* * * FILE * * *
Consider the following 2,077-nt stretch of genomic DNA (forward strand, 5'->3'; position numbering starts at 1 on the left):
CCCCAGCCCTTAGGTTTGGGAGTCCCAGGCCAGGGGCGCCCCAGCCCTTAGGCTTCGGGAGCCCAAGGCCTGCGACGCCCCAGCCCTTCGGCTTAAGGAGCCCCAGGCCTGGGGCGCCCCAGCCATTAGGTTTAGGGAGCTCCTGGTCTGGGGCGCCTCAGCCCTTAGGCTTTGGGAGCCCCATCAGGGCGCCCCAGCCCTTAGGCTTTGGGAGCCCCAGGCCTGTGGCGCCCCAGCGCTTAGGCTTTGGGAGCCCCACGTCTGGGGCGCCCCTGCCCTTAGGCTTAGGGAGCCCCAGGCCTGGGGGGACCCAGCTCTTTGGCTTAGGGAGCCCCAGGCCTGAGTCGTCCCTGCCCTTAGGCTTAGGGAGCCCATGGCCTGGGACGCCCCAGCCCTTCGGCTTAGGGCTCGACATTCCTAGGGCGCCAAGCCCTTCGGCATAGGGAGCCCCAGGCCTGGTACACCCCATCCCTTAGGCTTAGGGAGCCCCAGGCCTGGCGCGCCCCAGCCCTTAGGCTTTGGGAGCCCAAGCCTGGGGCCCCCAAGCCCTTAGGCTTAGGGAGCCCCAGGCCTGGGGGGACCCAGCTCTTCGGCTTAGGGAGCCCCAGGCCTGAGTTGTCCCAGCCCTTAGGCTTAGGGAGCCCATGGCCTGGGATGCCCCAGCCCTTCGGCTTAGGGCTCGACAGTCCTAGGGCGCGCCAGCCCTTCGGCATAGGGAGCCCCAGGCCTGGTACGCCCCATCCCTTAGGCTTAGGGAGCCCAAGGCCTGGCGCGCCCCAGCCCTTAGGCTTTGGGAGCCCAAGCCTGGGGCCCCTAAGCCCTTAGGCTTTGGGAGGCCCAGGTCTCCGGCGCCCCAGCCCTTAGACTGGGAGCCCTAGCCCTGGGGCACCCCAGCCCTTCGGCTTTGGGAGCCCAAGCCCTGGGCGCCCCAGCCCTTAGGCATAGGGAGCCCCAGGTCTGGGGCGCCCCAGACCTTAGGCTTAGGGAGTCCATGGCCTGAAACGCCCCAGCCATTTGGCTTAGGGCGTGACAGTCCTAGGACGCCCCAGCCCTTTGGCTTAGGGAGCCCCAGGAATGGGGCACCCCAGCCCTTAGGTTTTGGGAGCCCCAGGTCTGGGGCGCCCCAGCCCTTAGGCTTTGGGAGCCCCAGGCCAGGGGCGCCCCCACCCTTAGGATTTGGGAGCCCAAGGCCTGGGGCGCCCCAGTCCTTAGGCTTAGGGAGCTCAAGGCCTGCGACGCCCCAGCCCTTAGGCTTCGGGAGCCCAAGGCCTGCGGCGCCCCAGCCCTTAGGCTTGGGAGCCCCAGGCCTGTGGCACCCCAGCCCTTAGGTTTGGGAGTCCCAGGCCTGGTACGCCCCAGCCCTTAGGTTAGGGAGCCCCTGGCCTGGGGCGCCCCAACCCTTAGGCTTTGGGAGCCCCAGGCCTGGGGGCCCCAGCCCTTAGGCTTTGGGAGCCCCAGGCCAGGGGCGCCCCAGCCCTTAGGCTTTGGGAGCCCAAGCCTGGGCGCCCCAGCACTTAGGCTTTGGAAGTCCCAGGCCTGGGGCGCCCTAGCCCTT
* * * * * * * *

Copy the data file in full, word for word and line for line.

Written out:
Consider the following 2,077-nt stretch of genomic DNA (forward strand, 5'->3'; position numbering starts at 1 on the left):
CCCCAGCCCTTAGGTTTGGGAGTCCCAGGCCAGGGGCGCCCCAGCCCTTAGGCTTCGGGAGCCCAAGGCCTGCGACGCCCCAGCCCTTCGGCTTAAGGAGCCCCAGGCCTGGGGCGCCCCAGCCATTAGGTTTAGGGAGCTCCTGGTCTGGGGCGCCTCAGCCCTTAGGCTTTGGGAGCCCCATCAGGGCGCCCCAGCCCTTAGGCTTTGGGAGCCCCAGGCCTGTGGCGCCCCAGCGCTTAGGCTTTGGGAGCCCCACGTCTGGGGCGCCCCTGCCCTTAGGCTTAGGGAGCCCCAGGCCTGGGGGGACCCAGCTCTTTGGCTTAGGGAGCCCCAGGCCTGAGTCGTCCCTGCCCTTAGGCTTAGGGAGCCCATGGCCTGGGACGCCCCAGCCCTTCGGCTTAGGGCTCGACATTCCTAGGGCGCCAAGCCCTTCGGCATAGGGAGCCCCAGGCCTGGTACACCCCATCCCTTAGGCTTAGGGAGCCCCAGGCCTGGCGCGCCCCAGCCCTTAGGCTTTGGGAGCCCAAGCCTGGGGCCCCCAAGCCCTTAGGCTTAGGGAGCCCCAGGCCTGGGGGGACCCAGCTCTTCGGCTTAGGGAGCCCCAGGCCTGAGTTGTCCCAGCCCTTAGGCTTAGGGAGCCCATGGCCTGGGATGCCCCAGCCCTTCGGCTTAGGGCTCGACAGTCCTAGGGCGCGCCAGCCCTTCGGCATAGGGAGCCCCAGGCCTGGTACGCCCCATCCCTTAGGCTTAGGGAGCCCAAGGCCTGGCGCGCCCCAGCCCTTAGGCTTTGGGAGCCCAAGCCTGGGGCCCCTAAGCCCTTAGGCTTTGGGAGGCCCAGGTCTCCGGCGCCCCAGCCCTTAGACTGGGAGCCCTAGCCCTGGGGCACCCCAGCCCTTCGGCTTTGGGAGCCCAAGCCCTGGGCGCCCCAGCCCTTAGGCATAGGGAGCCCCAGGTCTGGGGCGCCCCAGACCTTAGGCTTAGGGAGTCCATGGCCTGAAACGCCCCAGCCATTTGGCTTAGGGCGTGACAGTCCTAGGACGCCCCAGCCCTTTGGCTTAGGGAGCCCCAGGAATGGGGCACCCCAGCCCTTAGGTTTTGGGAGCCCCAGGTCTGGGGCGCCCCAGCCCTTAGGCTTTGGGAGCCCCAGGCCAGGGGCGCCCCCACCCTTAGGATTTGGGAGCCCAAGGCCTGGGGCGCCCCAGTCCTTAGGCTTAGGGAGCTCAAGGCCTGCGACGCCCCAGCCCTTAGGCTTCGGGAGCCCAAGGCCTGCGGCGCCCCAGCCCTTAGGCTTGGGAGCCCCAGGCCTGTGGCACCCCAGCCCTTAGGTTTGGGAGTCCCAGGCCTGGTACGCCCCAGCCCTTAGGTTAGGGAGCCCCTGGCCTGGGGCGCCCCAACCCTTAGGCTTTGGGAGCCCCAGGCCTGGGGGCCCCAGCCCTTAGGCTTTGGGAGCCCCAGGCCAGGGGCGCCCCAGCCCTTAGGCTTTGGGAGCCCAAGCCTGGGCGCCCCAGCACTTAGGCTTTGGAAGTCCCAGGCCTGGGGCGCCCTAGCCCTT